U.S. To Pakistan: Get In Or Get Out Of The Way
Almost a week and a half after the failed car bombing in Times Square, all arrows continue to point towards Pakistan as the staging ground for the attack.
This new evidence is not just the result of great police gruntwork and intelligence cooperation between the United States and Pakistan…it is the result of a confession. Faisal Shahzad, the man who is responsible for the botched terror attempt, spilled his guts to interrogators that he traveled to Pakistan months earlier and received explosives training from a terrorist camp in North Waziristan. This is the same agency, by the way, that is host to a tangled web of Islamic militant groups (Al’Qaeda Central, the Pakistani Taliban, Jaish e-Mohammad, Chechen extremists, and Uzbek militants are all thought to be using North Waziristan as a safe-haven). Oh and one more thing…the United States has been pressing the Pakistani Government to launch a new military offensive in North Waziristan since the beginning of this year.
So perhaps it’s not all that surprising that the United States is starting to consider a beefed up presence in western Pakistan. The New York Times reported over the weekend that U.S. Central Command is starting to debate whether more American troops should be deployed inside the Northwest Frontier Province.
Of course, this is hardly a new idea. The United States has repeatedly asked the Pakistani Government to go into North Waziristan in the hopes of flushing out the militants from their remaining safe-haven. And to date, the Pakistanis have repeatedly rebuffed the offer, complaining that such an operation would jeopardize the gains already made in areas like South Waziristan and the Swat Valley. And they may indeed be right. The Pakistani Military is fighting a counterinsurgency after all, and this type of battle limits the types of tactics the military can use. As in all counterinsurgencies, the Pakistani army needs to hold the area under its control and build up local institutions before insurgents come creeping back.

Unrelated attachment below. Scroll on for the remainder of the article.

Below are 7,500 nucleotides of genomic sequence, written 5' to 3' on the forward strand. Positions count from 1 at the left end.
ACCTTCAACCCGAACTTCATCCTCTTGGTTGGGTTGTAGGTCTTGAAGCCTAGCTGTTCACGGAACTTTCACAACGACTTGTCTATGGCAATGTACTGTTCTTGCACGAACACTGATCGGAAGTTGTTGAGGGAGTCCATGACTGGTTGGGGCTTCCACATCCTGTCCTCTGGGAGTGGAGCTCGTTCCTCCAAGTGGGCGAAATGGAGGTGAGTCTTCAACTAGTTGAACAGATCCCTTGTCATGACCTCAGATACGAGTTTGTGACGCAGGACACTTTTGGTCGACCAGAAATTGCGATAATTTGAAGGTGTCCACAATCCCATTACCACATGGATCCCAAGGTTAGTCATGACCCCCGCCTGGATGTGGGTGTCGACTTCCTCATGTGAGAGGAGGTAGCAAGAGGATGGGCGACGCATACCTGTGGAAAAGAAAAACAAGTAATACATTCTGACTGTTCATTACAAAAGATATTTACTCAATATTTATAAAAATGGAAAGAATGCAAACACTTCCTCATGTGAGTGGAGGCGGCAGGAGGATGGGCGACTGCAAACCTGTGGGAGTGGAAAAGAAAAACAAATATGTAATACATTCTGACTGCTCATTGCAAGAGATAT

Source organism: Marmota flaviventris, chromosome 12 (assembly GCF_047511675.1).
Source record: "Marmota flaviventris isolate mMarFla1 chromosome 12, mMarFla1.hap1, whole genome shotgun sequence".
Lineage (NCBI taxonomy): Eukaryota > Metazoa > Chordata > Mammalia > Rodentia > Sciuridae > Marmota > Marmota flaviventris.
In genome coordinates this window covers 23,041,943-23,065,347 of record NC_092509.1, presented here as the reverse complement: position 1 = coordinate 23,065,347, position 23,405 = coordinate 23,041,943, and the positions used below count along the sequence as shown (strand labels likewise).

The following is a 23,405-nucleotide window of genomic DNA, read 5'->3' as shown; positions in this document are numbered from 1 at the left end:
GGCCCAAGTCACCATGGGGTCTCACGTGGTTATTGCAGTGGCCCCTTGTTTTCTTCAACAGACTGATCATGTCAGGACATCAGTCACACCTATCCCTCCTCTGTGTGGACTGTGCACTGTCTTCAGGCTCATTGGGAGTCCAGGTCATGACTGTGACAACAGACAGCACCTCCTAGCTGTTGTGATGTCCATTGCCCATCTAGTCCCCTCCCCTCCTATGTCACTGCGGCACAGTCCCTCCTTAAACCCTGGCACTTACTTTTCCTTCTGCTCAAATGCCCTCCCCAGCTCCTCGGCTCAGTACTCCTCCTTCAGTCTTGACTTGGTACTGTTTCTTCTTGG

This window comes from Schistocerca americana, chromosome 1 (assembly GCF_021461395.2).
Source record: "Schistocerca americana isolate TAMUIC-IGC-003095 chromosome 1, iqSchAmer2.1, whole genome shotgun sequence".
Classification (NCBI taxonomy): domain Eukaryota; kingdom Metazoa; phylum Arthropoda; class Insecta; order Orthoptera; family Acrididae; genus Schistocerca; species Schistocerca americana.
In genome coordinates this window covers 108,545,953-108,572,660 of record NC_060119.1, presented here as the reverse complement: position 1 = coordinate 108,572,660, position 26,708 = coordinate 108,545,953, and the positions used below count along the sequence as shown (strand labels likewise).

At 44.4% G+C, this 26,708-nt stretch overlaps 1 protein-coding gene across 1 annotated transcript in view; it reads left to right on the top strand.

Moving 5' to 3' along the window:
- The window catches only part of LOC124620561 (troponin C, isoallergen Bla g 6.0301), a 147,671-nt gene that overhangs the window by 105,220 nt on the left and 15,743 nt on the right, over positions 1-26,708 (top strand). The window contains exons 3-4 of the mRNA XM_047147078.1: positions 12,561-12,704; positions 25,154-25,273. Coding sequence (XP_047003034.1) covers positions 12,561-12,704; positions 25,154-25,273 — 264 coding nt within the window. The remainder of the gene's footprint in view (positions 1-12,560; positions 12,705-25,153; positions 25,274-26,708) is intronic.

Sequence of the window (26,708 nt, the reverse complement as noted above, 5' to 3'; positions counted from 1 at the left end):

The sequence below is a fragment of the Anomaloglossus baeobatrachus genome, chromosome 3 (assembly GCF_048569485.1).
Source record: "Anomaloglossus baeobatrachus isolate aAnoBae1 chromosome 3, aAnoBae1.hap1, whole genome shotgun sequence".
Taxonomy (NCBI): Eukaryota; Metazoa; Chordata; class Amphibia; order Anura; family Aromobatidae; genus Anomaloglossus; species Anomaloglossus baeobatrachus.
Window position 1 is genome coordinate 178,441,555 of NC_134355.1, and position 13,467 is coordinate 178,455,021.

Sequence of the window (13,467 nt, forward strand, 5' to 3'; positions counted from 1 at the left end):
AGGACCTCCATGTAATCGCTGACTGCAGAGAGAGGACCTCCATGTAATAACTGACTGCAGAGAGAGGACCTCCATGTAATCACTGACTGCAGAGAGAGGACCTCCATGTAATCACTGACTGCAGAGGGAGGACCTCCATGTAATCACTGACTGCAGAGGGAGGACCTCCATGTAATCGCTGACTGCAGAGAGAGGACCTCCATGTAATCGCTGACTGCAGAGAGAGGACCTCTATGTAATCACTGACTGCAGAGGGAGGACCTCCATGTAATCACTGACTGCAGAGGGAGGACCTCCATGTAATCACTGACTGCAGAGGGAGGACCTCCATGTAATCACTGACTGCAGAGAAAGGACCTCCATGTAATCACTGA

But American patience is wearing thin, and the attempted car bombing in the heart of America’s biggest city is only reinforcing this belief. Fortunately, the Pakistanis are starting to recognize this.
Intellectuals both inside and outside the Pakistani Government understand that they got lucky. Consider the alternative; if Shahzad’s bomb went off as planned, relations with the United States probably would have deteriorated to levels not seen in decades. Billions of dollars in security assistance from Washington would be severed, and the Pakistanis would run the risk of losing their biggest ally at a tumultuous time in their nation’s history…all because Pakistan dragged their heels on North Waziristan.
Today, the Pakistanis are breathing a sigh of relief. Yet this relief could come with a price tomorrow. The Times Square incident has sent a powerful signal to the military that Washington will not tolerate floundering over North Waziristan anymore.
In fact, the time may have already come. U.S. Central Command is already debating whether to introduce more American trainers inside Pakistan as an alternative to waiting for a new Pakistani operation. The U.S. already has around 200 advisors inside the country, which doesn’t even include the dozens of drone aircraft patrolling Pakistani airspace on a daily basis.
But all of this can be avoided, if and only if Pakistan finally gets on board. They have cooperated (and continue to cooperate) on the Shahzad investigation, but this should only serve as a jumping-off point. The message from D.C. is clear: cleanse North Waziristan or risk losing the goodwill they have gained over the past few months.
Hillary Clinton’s remarks last night on 60 Minutes exemplify the seriousness of the current situation: if a successful act of terrorism against the U.S. homeland is traced back to Pakistan, there will be “severe consequences.”
What she means by “severe” is anyone’s guess. But her message to the Pakistani leadership is loud and clear.
-Daniel R. DePetris